Wendy’s Desk

“Everyone is a great client for me” is not ever true – InfoMinute Green Card version

Tyler felt spammed (Best Client version) because she wasn’t seen. She was lumped. Eeeewww. It was the script: “my specialty is in your industry.”  (May I Tell Him He’s Wrong?)  that created her predictable response: “I’m unique – so I am not your client.” Think about the differences between an elevator pitch and an InfoMinute. ____ An elevator pitch is meant…

“Everyone is a great client for me” is not ever true – Best Client version

Tyler‘s experience isn’t unique: (May I Tell Him He’s Wrong) She was prospected: “he asked how I handle credit card processing for my business” She responded: “I don’t. I only accept check or cash and I do not intend on changing any time soon.” He corrected her: “My specialty is in your industry. A growing business should accept…

May I Tell Him He’s Wrong?

Wednesday’s email from Tyler Verlander: Question… see the email below. He called me a couple weeks ago after picking my name out of the PowerCore.net directory and was asking me about PowerCore. Said he was a member of another organization, but was looking to get out as he didn’t like it anymore, didn’t think it was…

Why it’s important to charge PowerCore Members full price, and how to violate that rule.

The purpose of PowerCore is not to do business with each other – if it was, you’d just attend once, collect everyone’s card, and follow through. When people do that they might get a bit of business, but they don’t get any where near the value the Team has for them. PowerCore’s purpose is for Members…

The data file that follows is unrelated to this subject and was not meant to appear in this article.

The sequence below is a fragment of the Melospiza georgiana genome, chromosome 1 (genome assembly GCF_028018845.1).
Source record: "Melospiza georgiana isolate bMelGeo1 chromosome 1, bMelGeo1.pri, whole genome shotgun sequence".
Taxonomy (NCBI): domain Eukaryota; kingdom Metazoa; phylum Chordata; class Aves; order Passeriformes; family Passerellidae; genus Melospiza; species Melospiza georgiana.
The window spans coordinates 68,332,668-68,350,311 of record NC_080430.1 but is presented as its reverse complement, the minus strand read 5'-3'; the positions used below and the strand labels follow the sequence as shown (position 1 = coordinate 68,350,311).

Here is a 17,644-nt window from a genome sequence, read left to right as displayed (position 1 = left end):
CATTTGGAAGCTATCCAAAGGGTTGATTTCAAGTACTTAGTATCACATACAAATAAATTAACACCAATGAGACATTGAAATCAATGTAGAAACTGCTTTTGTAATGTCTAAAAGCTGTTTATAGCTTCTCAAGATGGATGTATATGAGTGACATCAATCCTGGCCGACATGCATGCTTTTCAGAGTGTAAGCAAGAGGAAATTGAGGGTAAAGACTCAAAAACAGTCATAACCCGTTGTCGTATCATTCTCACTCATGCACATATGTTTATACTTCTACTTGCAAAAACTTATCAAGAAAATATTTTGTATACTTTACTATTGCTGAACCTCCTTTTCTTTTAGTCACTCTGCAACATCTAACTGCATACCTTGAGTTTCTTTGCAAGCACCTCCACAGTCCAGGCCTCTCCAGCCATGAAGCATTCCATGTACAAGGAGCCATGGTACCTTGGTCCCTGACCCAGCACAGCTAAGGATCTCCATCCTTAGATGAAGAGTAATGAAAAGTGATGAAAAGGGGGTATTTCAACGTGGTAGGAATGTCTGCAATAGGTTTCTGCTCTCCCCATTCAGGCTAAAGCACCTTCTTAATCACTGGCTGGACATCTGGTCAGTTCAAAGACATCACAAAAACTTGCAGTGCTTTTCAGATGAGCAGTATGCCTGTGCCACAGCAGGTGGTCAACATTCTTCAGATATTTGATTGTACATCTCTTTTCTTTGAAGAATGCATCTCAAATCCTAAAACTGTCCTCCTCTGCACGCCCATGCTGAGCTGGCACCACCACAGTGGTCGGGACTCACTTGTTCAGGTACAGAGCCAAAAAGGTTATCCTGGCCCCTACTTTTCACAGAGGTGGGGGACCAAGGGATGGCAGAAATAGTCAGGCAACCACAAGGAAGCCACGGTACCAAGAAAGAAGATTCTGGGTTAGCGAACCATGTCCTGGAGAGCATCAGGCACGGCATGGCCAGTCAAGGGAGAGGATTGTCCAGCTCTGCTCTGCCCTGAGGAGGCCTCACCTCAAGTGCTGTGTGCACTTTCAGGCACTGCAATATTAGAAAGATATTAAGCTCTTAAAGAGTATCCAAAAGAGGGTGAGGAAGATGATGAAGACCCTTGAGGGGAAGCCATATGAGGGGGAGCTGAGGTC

Cliches aren’t Purple Cards

The Purple Card in an InfoMinute answers the question “Why me?” Cliches, by definition mean: we’re all the same. That’s why cliches can become profitably differentiating Purple Cards. Here’s today’s cliche:  “I’m incredibly responsive.” Your assignment, right now, is to click comments and add three Purple Cards for yourself that come from this cliche. Click…

Where to Mine for Purple Cards

Last week I explored a gold mine and panned for gold with Tanner (7) and Mason (10). We learned from Miner Josh that the biggest chunks of gold were found right on the surface. Meanwhile, Jill Pullen discovered a new vein rich in Purple Cards: “I was just scanning feed forward cards from a 7 minute…

Why the Purple Card is Crucial to Referrals

Every minute of referral conversation needs five seconds of differentiation. Five seconds that answer the question “why I am good at this.” That’s the Purple Card. FOMO has been added to the Oxford Dictionary. It means fear of missing out.  Sometimes people don’t share specific Blue Cards {the Blue Card is new, valuable, usable information}…

Should You Share Negative Feedback?

At Orientation Essentials we use FeedForward cards, and a new Member asked: “Should you share negative feedback?” There are at least 17 answers to this question – each of them in context – I’ll share six today: On a FeedForward Card. No. Not ever. If the receiver is going to interpret this as bad news (and negative…

Confidence Creates Credibility.

The Purple Card in an InfoMinute is short – just five seconds – and it tells why you’re good at what you do. Examples I use frequently are Mary Galardi’s “I work with a clean clear desk”, my sister-in-law’s “I’m a certified picky person”, and my own “I’m good at remembering names.” During InfoMinute Seminar I share three…